"A well-publicized study of charter schools by the Center for Research on Education Outcomes (CREDO) in 15 states and the District of Columbia studied 70% of the students enrolled in charter schools in the U.S. They found 17 percent of charters posted academic gains that were significantly better than traditional public schools, 37 percent of charter schools were significantly worse, and 46 percent were statistically indistinguishable. Another recent study by Zimmer et al. found that charters in five jurisdictions were performing the same as traditional public schools, while charter schools in two other jurisdictions were performing worse. "(National Conference of State Legislatures, Podcast September 2019) 

If the spiritual values that are at the core of your Christian faith are the most important part of your child's education, then a charter school won't help you with that.  They operate under the same secular humanist philosophy of education that the public education system does.  Consequently, you will not find them to be supportive of those values in your home and church which reflect your Christian faith, nor will your children who are enrolled in them be taught that there is a connection to the revealed knowledge of God in everything they are learning.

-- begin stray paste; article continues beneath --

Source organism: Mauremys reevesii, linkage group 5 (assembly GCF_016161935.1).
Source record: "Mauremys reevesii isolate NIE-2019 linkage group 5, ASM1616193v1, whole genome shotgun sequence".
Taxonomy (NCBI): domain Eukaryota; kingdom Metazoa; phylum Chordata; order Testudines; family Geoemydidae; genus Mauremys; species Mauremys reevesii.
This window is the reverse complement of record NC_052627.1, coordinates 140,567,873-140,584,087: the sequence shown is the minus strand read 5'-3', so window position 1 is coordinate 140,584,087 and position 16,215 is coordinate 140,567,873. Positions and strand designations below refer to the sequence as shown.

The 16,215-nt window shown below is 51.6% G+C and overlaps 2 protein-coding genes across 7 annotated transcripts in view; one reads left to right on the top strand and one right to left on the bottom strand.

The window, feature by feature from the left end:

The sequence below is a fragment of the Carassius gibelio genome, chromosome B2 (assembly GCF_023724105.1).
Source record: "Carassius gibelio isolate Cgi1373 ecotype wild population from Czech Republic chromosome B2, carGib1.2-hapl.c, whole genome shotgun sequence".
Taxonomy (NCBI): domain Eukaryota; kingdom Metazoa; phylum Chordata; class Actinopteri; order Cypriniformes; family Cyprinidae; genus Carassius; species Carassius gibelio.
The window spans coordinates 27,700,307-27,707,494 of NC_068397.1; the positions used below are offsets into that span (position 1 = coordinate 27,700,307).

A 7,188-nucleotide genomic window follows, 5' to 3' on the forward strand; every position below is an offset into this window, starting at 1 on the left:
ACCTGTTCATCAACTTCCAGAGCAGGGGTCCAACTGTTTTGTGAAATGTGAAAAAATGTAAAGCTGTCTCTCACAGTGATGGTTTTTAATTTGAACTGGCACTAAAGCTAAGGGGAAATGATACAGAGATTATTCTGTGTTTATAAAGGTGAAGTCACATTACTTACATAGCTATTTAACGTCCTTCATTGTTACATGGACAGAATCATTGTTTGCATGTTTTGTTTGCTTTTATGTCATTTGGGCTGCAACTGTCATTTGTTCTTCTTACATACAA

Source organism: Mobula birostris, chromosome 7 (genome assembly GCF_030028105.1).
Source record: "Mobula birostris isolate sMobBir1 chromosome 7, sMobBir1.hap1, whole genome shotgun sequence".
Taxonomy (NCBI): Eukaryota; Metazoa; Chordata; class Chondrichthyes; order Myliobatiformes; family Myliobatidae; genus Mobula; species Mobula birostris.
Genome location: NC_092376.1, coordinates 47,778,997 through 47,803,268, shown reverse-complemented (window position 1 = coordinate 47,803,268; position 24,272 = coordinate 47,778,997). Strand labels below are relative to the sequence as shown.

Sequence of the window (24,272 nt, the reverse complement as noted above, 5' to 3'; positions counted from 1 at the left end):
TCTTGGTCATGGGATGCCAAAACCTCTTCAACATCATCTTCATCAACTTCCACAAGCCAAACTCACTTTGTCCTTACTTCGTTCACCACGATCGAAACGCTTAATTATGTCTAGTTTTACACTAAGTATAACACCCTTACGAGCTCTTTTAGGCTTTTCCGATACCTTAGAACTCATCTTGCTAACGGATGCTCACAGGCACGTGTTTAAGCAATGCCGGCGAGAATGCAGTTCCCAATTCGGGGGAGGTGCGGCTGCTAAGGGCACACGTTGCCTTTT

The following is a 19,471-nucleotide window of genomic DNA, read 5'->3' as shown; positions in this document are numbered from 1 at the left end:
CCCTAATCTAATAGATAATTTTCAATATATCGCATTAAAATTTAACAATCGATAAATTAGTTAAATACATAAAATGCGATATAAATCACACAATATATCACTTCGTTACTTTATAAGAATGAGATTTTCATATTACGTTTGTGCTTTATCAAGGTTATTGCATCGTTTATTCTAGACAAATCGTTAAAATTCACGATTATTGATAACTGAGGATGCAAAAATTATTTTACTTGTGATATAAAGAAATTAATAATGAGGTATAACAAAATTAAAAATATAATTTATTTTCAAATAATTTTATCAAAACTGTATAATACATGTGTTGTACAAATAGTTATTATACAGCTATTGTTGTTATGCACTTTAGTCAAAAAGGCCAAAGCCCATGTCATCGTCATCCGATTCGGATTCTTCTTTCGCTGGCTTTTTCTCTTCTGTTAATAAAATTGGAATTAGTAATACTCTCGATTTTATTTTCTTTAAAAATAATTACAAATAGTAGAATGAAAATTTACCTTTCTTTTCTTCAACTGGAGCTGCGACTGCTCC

While we can't speak for all Christian schools, there is research available which shows that Christian school students consistently achieve at higher academic levels than their counterparts in the public school system virtually across the board.  Here at MCA, we use a nationally-based achievement test to measure our average yearly progress.  While we don't have a direct comparison by which to measure our progress against that of students in charter schools, the measurement we do use shows that 90% of our students score in the top half of expected outcomes, compared to just 50% of students in the public school system.  Since the research shows that charter schools generally fall within the range of public school expectations, we can conclude that the strength of our academic program exceeds that of charter schools. 

Enrolling in a charter school doesn't generally cost you more than public education, though there may be additional fees for sports or fine arts participation. There is no tuition, but since charter schools do not get property tax dollars, they are not able to pay their teachers at the same level as public schools can do.  But it is not an equal exchange with what you get in a Christian school.  They cannot offer you a school with a distinctively Christian atmosphere, Biblical truth connected to each curriculum objective, a teaching staff made up of born-again believers in Christ and the kind of academic excellence you will receive here. 

Monday, September 9, 2019

Spiritual Truths and the Education of Children